What Are the Colours That Will Define Autumn 2015’s Fashion?

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Fashion is always changing – that is one of the things that makes it such an interesting thing to follow. Whether a style is completely new, or a reinvention of a style from the past, there are always new things to experiment with and add to our own individual wardrobes. One of the things that is always important as fashion moves from one season to the next is the key colour palette for the season in question. You may or may not know that there is a colour institute, named Pantone, who release a special palette of ten colours each season that are intended to define the mood of that season in terms of style. These colours are the inspiration for lots of things, from designer fashion through to the clothes you see on the high street, and other things too like interior design, and even things like wrapping paper and stationery!

The colour palette for the current season – fall 2015 – is a really nice one for clothes, and here we are going to take a deeper look at it and some of its key shades.

‘An Evolving Colour Landscape’ – The Pantone Colours for the New Season

Of course, while fall 2015 has only just gotten into full swing, the colours have been available for a long time now, and were seen in the fashion weeks for this season quite some time ago. Like all of Pantone’s palettes, it has a name that describes the feel of the colours, and that name is ‘An Evolving Color Landscape‘. These are colours that are intended to remind you of natural things, but not necessarily in the way you might expect. Rather than earthy browns and green, here are colours that are evocative of precious stones, stormy seas, and autumn skies. It is a palette that has some key neutrals, including a buff and two greys, and some interesting brights, including a pale purple, a soft pink, a salmon orange, and a gorgeous teal. These are all underpinned by Pantone’s colour of the year which has appeared in all of the 2015 palettes – Marsala, which is a winey brownish red.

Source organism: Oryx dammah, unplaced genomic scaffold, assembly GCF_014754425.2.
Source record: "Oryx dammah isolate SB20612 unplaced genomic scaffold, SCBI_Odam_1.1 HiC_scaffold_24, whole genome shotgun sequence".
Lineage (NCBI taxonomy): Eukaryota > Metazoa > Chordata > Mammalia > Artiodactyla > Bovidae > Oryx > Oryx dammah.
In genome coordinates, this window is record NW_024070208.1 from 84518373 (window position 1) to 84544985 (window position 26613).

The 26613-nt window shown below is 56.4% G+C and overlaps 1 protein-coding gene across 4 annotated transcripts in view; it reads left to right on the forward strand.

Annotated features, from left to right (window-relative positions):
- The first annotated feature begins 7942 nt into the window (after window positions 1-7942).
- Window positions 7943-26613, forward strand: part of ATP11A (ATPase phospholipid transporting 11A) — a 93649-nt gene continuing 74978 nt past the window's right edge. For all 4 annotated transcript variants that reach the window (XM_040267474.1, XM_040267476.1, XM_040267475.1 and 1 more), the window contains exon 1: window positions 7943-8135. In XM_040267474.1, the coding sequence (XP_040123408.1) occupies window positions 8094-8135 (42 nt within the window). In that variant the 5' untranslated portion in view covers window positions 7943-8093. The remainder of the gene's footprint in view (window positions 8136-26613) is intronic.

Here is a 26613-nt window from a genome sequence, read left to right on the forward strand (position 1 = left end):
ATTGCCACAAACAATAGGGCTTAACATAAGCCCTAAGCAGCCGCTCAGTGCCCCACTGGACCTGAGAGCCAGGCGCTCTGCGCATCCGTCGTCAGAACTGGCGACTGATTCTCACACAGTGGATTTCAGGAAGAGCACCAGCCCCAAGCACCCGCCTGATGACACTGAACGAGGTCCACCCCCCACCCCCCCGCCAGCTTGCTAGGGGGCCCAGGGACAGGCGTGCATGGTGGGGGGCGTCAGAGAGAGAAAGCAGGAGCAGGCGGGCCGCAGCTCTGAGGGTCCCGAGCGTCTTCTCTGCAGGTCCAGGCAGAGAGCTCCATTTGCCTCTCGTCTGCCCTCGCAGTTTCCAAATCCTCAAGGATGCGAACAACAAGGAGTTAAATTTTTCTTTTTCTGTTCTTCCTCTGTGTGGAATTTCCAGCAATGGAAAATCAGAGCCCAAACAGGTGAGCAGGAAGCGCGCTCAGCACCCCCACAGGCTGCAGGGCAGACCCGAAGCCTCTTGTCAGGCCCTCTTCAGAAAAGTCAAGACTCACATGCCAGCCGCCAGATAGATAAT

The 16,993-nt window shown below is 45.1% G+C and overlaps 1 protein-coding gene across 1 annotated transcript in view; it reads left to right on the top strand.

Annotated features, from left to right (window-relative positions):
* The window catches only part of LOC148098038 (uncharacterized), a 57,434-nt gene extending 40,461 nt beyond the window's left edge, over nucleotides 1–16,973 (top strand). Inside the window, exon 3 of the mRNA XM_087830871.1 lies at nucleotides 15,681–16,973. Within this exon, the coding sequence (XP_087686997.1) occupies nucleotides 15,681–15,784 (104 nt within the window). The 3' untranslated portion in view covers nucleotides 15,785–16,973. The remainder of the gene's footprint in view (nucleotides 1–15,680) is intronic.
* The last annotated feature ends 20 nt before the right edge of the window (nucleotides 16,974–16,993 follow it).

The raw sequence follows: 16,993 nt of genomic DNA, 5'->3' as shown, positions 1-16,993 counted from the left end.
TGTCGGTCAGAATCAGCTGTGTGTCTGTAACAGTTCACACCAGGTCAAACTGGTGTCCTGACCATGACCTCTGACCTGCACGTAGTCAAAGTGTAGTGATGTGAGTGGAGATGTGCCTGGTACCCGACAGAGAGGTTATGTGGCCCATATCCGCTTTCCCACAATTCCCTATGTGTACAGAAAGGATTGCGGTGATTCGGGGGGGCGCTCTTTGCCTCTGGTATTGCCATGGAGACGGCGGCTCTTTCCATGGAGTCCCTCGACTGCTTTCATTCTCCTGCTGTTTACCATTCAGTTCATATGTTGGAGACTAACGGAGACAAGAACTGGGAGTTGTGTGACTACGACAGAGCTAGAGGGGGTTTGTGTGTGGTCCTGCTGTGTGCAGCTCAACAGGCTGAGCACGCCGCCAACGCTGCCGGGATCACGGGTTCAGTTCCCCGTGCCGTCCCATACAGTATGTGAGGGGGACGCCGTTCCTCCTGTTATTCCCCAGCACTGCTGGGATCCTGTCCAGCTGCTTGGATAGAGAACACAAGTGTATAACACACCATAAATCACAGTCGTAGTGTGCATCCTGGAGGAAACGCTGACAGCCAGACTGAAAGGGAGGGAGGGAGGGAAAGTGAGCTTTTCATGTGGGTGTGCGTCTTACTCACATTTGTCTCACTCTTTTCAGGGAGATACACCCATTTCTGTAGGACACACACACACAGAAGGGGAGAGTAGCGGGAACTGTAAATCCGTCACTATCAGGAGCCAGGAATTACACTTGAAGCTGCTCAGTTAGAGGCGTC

Let’s look in more detail at a few of the most interesting colours in the set of 10:




Amethyst is a beautiful colour inspired, of course, by the semi precious stone of the same name. Jewel colours are often key in fall and winter palettes, and in this case, it is the light yet rich purple of the amethyst that is making its way into our wardrobes. This is a gorgeous colour for evening wear, and can also add a more delicate touch to clothes in the more serious colours from the palette like Stormy Weather – a deep blue gray. The blue tones in both shades work well together but by adding a scarf or other soft accessory in amethyst, the foreboding feel of Stormy Skies can be offset to create a more feminine look.

Cadmium Orange


This pinky orange, a little brighter than a standard salmon pink, is one of the most striking colours in the palette. Perhaps the most daunting to wear at first glance, it is actually very flattering, and can add a touch of playfulness when used in conjunction with other autumn 2015 colours in a print, or again as a pop of colour on a more neutral based outfit. Of course, there is no reason not to go all out and wear a block of this shade on a top or dress, either!

Biscay Bay


Biscay Bay is a dark yet vibrant teal, which fits the autumnal theme of the palette wonderfully without being too earthy or featureless. It is a great unisex colour and in womenswear, looks beautiful in luxury fabrics, especially those with a sheen like satin, silk and taffeta.



The king color for 2015, Marsala is what this year has been defined by in design, and when it is such a great colour, we’ll be sad to see it leave us as next year’s colour comes in! Marsala has been great for boho festival fashion all summer, and is going to be equally good for holiday party dresses when winter rolls around, but for fall, wear it in luxury knit wear and include it in the casual outfits you wear to go and kick up the leaves!

As always, Pantone have summed up the design for the season perfectly with their ten great shades for autumn 2015.

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